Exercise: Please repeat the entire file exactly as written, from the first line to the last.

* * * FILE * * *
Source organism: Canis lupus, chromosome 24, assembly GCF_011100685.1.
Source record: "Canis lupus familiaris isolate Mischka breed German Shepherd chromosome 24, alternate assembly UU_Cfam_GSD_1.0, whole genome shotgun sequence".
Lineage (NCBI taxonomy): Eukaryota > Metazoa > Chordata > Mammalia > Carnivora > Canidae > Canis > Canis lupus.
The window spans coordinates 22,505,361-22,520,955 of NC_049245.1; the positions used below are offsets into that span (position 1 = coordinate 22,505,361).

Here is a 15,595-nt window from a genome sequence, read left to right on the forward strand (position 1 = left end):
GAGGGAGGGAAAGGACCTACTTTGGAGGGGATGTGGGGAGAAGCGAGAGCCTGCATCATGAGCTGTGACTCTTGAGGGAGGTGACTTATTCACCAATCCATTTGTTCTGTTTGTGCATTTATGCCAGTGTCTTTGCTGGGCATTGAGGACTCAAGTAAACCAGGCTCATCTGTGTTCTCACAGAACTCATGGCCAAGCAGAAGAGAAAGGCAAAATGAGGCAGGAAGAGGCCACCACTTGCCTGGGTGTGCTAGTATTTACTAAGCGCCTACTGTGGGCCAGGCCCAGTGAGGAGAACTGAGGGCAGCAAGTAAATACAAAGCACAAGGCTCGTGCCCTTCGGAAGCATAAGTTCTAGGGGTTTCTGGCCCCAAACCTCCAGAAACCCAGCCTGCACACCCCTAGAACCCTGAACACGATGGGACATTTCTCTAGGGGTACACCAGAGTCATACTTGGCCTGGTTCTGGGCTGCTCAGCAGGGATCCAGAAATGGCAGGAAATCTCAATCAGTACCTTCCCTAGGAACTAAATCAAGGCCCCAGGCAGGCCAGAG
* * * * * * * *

Source organism: Canis lupus, chromosome 24, assembly GCF_011100685.1.
Source record: "Canis lupus familiaris isolate Mischka breed German Shepherd chromosome 24, alternate assembly UU_Cfam_GSD_1.0, whole genome shotgun sequence".
Lineage (NCBI taxonomy): Eukaryota > Metazoa > Chordata > Mammalia > Carnivora > Canidae > Canis > Canis lupus.
The window spans coordinates 22,505,361-22,520,955 of NC_049245.1; the positions used below are offsets into that span (position 1 = coordinate 22,505,361).

Here is a 15,595-nt window from a genome sequence, read left to right on the forward strand (position 1 = left end):
GAGGGAGGGAAAGGACCTACTTTGGAGGGGATGTGGGGAGAAGCGAGAGCCTGCATCATGAGCTGTGACTCTTGAGGGAGGTGACTTATTCACCAATCCATTTGTTCTGTTTGTGCATTTATGCCAGTGTCTTTGCTGGGCATTGAGGACTCAAGTAAACCAGGCTCATCTGTGTTCTCACAGAACTCATGGCCAAGCAGAAGAGAAAGGCAAAATGAGGCAGGAAGAGGCCACCACTTGCCTGGGTGTGCTAGTATTTACTAAGCGCCTACTGTGGGCCAGGCCCAGTGAGGAGAACTGAGGGCAGCAAGTAAATACAAAGCACAAGGCTCGTGCCCTTCGGAAGCATAAGTTCTAGGGGTTTCTGGCCCCAAACCTCCAGAAACCCAGCCTGCACACCCCTAGAACCCTGAACACGATGGGACATTTCTCTAGGGGTACACCAGAGTCATACTTGGCCTGGTTCTGGGCTGCTCAGCAGGGATCCAGAAATGGCAGGAAATCTCAATCAGTACCTTCCCTAGGAACTAAATCAAGGCCCCAGGCAGGCCAGAG